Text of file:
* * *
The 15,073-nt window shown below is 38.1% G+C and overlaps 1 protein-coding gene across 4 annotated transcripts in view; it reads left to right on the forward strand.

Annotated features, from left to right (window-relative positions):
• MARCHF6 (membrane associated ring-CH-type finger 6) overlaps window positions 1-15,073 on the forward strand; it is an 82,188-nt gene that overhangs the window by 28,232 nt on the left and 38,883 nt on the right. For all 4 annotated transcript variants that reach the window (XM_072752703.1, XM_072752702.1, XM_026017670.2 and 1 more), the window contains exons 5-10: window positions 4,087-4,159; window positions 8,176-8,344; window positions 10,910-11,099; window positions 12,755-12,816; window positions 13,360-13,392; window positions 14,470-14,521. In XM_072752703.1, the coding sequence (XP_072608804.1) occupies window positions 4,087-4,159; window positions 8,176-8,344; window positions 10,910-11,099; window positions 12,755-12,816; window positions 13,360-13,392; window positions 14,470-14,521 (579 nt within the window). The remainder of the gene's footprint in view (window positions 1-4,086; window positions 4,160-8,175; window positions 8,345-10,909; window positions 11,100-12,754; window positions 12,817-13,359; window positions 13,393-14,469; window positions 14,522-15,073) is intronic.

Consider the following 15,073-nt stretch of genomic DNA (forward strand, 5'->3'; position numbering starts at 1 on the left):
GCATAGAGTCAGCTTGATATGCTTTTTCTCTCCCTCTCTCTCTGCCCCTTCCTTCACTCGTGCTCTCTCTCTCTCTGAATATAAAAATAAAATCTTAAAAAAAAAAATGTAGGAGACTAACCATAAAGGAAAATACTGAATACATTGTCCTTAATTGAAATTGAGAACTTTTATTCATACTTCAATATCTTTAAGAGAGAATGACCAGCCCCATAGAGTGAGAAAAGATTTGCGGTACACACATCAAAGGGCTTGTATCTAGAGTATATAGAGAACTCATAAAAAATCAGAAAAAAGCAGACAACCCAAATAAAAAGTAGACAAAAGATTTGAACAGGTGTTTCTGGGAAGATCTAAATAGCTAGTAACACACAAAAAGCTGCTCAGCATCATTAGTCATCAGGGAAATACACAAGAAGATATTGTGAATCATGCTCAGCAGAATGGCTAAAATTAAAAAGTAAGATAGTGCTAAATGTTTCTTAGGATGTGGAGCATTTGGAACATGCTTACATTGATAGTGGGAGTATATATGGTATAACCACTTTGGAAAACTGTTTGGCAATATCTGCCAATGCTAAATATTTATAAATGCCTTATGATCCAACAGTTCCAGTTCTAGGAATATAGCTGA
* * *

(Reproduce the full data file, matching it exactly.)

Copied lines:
The 15,073-nt window shown below is 38.1% G+C and overlaps 1 protein-coding gene across 4 annotated transcripts in view; it reads left to right on the forward strand.

Annotated features, from left to right (window-relative positions):
• MARCHF6 (membrane associated ring-CH-type finger 6) overlaps window positions 1-15,073 on the forward strand; it is an 82,188-nt gene that overhangs the window by 28,232 nt on the left and 38,883 nt on the right. For all 4 annotated transcript variants that reach the window (XM_072752703.1, XM_072752702.1, XM_026017670.2 and 1 more), the window contains exons 5-10: window positions 4,087-4,159; window positions 8,176-8,344; window positions 10,910-11,099; window positions 12,755-12,816; window positions 13,360-13,392; window positions 14,470-14,521. In XM_072752703.1, the coding sequence (XP_072608804.1) occupies window positions 4,087-4,159; window positions 8,176-8,344; window positions 10,910-11,099; window positions 12,755-12,816; window positions 13,360-13,392; window positions 14,470-14,521 (579 nt within the window). The remainder of the gene's footprint in view (window positions 1-4,086; window positions 4,160-8,175; window positions 8,345-10,909; window positions 11,100-12,754; window positions 12,817-13,359; window positions 13,393-14,469; window positions 14,522-15,073) is intronic.

Consider the following 15,073-nt stretch of genomic DNA (forward strand, 5'->3'; position numbering starts at 1 on the left):
GCATAGAGTCAGCTTGATATGCTTTTTCTCTCCCTCTCTCTCTGCCCCTTCCTTCACTCGTGCTCTCTCTCTCTCTGAATATAAAAATAAAATCTTAAAAAAAAAAATGTAGGAGACTAACCATAAAGGAAAATACTGAATACATTGTCCTTAATTGAAATTGAGAACTTTTATTCATACTTCAATATCTTTAAGAGAGAATGACCAGCCCCATAGAGTGAGAAAAGATTTGCGGTACACACATCAAAGGGCTTGTATCTAGAGTATATAGAGAACTCATAAAAAATCAGAAAAAAGCAGACAACCCAAATAAAAAGTAGACAAAAGATTTGAACAGGTGTTTCTGGGAAGATCTAAATAGCTAGTAACACACAAAAAGCTGCTCAGCATCATTAGTCATCAGGGAAATACACAAGAAGATATTGTGAATCATGCTCAGCAGAATGGCTAAAATTAAAAAGTAAGATAGTGCTAAATGTTTCTTAGGATGTGGAGCATTTGGAACATGCTTACATTGATAGTGGGAGTATATATGGTATAACCACTTTGGAAAACTGTTTGGCAATATCTGCCAATGCTAAATATTTATAAATGCCTTATGATCCAACAGTTCCAGTTCTAGGAATATAGCTGA